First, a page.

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REFERENCE


Political Media Buying
A Brief Guide

by Tobe Berkovitz

Tobe Berkovitz, Ph.D., is an Associate Professor at the College of Communication, Boston University where he teaches courses in advertising and political campaigning. He has worked for twenty years as a political media consultant specializing in media buying.

Copyright ©1996 Tobe Berkovitz, Ph.D.


CONTENTS

Overview

Developing the Media Plan

Timing of the Media Buy

Target Audiences
Demographics
Undecided Voters

Geographic Considerations

The Media Mix
Television
Radio
Cable Television

Commercial Formats

Planning the Media Buy

Tables
Television Network AdvertisingTime
Cable TV Network Advertising Time
Spot TV Advertising Time
Spot Radio Advertising Time


THEME KEY
Tobe Berkovitz
Political Media Buying

Media Electorate Money
All sections.
See Contents above.
Target Audiences

Geographic Considerations
Developing the Media Plan

See Tables for cost estimates.


Overview

For political commercials to be an effective means of persuasion they must be seen by the voter. The goal of media buying in an election campaign is to reach a defined target audience in the most efficient and economical way possible. The media buy should be an inherent part of the overall advertising strategy, and effective media planning should work within the framework of the broad communication goals established by the campaign.

During the initial stages of campaign planning, certain key factors relating to the advertising strategy should be considered. These include the following elements:

Developing The Media Plan

The buying of electronic media is based on gross rating points and the cost paid to buy a rating point. Gross rating points, GRPs, are the sum total of the ratings achieved for a media schedule. It is the calculation of the ratings per program multiplied by the frequency, or the number of times the commercial is aired in each program time slot. CPP is the cost necessary to purchase a single rating point. To estimate media expenses, the buyer multiplies the total gross rating points by the cost per point to approximate the media cost for an advertising schedule. CPP is a quick way to provide rough cost estimates during the early planning stages of the election.

Advertising time can be bought nationally (a network buy), or in designated media markets (spot television buy). GRPs indicate the reach of the advertising buy throughout the country for a network buy, or in the specific media market for a spot buy.

The number of gross rating points provides an estimate of the exposure of the target audience to the campaign's advertising. The general rule of thumb is 100 GRP's means the average TV viewer will see a commercial once. Therefore, 500 GRP's should expose the average viewer five times to the commercial. Since this is a conceptual average, a heavy viewer might see the commercial eight times and a light viewer may only see the spot two times.

A minimal threshold must be achieved for advertising to have an impact on the audience. For spot television buys, the average target voter should see a commercial at least five times in a week, i.e. the spot should achieve 500 GRP's, for it to have the potential to influence the voting decision. 650 gross rating points is considered a substantial buy for one week. Many campaigns run over 1,000 points per week during saturation media buys. For network television buys 200 GRP's is considered light, 300 medium, and 400+ a heavy buy.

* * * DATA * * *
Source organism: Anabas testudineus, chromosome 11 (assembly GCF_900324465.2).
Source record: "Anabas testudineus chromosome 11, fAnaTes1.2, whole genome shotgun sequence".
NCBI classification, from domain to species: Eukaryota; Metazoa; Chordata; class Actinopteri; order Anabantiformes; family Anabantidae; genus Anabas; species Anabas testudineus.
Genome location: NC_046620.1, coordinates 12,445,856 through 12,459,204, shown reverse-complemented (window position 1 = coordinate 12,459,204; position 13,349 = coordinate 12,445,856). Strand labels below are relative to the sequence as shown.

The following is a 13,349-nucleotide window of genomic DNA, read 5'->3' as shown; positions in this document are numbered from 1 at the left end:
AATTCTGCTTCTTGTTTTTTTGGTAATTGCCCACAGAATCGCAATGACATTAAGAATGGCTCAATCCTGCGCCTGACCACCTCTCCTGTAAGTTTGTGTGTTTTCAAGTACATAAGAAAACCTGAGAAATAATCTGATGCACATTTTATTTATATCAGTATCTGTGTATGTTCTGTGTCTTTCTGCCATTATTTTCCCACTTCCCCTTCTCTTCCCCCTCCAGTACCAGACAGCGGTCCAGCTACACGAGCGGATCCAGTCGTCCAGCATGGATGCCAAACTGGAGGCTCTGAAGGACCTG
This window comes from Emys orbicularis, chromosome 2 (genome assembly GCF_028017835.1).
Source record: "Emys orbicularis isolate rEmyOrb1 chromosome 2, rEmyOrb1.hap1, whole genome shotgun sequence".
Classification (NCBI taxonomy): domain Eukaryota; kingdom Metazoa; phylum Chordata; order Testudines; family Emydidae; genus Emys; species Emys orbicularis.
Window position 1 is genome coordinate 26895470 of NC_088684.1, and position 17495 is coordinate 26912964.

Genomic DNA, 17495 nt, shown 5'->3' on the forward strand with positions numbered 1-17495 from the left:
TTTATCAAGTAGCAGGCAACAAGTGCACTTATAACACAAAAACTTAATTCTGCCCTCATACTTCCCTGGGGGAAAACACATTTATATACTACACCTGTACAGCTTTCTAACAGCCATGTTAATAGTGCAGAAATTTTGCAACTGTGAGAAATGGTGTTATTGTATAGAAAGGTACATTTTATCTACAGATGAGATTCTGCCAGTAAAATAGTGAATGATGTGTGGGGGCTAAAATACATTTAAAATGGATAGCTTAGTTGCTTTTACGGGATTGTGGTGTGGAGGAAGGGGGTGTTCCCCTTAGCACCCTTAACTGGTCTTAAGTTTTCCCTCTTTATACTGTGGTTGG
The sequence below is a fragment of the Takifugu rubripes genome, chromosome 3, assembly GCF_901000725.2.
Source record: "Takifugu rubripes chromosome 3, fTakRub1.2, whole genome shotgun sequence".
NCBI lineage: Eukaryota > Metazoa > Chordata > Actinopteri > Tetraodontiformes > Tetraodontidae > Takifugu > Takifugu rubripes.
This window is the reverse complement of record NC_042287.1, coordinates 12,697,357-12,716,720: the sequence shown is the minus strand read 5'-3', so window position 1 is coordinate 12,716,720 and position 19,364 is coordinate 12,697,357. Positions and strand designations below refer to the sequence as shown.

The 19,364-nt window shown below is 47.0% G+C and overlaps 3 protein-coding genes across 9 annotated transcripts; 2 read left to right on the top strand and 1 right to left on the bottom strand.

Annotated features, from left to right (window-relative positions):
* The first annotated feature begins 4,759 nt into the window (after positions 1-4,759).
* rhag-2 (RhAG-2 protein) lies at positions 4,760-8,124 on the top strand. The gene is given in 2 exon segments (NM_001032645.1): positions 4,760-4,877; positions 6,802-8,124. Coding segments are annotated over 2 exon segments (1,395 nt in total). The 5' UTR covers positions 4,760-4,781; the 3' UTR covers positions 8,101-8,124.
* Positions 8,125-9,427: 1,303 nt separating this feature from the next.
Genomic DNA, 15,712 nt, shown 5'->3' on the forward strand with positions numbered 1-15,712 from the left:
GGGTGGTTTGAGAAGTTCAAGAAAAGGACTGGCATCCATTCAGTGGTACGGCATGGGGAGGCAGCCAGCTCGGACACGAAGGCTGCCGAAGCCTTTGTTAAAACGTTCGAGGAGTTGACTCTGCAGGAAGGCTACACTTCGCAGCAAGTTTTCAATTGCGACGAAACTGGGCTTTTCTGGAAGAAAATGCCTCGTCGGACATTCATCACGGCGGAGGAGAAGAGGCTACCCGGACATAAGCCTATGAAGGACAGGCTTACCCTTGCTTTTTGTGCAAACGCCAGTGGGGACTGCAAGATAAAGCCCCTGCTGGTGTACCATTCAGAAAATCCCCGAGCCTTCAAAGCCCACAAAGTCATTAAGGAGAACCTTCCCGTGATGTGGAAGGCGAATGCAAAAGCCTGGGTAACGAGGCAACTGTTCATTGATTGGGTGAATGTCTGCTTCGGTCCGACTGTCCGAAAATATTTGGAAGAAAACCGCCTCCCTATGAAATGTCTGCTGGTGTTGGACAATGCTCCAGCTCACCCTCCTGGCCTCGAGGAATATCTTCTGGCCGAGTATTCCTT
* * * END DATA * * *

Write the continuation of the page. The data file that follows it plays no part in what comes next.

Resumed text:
[CONTENTS] [THEME KEY]

Timing of the Media Buy

Few campaigns can afford to run television and radio flights continuously from the start of the campaign until election day. Decisions must be made to maximize the impact of the advertising by creating a media plan that takes advantage of the voters' decision-making processes.

The overall schedule for the media buy can incorporate three different patterns. Advertising can be aired continuously at a single level of gross rating points throughout the election. This is known as a continuity pattern. Employing a single level of GRPs for the entire media buy fails to take into account variations that occur during the campaign.

If the levels of GRPs are varied during this period of time, then the campaign is employing a second technique called pulsing. By heavying up the media buy at key times, such as the beginning and the final weeks of the election, the weight and timing of the advertising is matched with the political objectives of the campaign.

Flighting is the third method of creating an advertising schedule. The phrase advertising flight describes the time when commercials are aired. When flighting is used in relation to a scheduling technique, it refers to a method that has advertising going on and off the air. The advantage of the flighting technique is that it allows a campaign that does not have funds for running spots continuously to conserve money and maximize the impact of the commercials by airing them at key strategic times during the campaign.

Frequently when flighting is employed, radio or cable TV will be used to supplement the advertising campaign during the times when television commercials are off the air. This method of media planning allows the messages and themes of the campaign to reach the voter through radio or cable TV, less costly alternatives to broadcast TV.

In the 45 days preceding a primary and the 60 days before a general election, special regulations take effect mandating that stations offer political candidates "the lowest unit charge of the station for the same class and amount of time for the same period." This federal regulation is known as lowest unit rate, or LUR, and requires that all candidates be charged the lowest rate available for advertisers on the station.
[CONTENTS] [THEME KEY]

Target Audiences

Effective media buying requires a clearly defined target audience to be reached by the advertising message. Once the target audience is defined, the media plan should be capable of maximizing contact with these key groups through cost-efficient buying.

The importance of the various groups identified as the target audience can vary throughout the election. Certain key targets, such as undecideds, remain constant. However, as the campaign progresses, the need to reach demographic and socio-economic groups can change, having an impact on the timing and targeting of the media plan.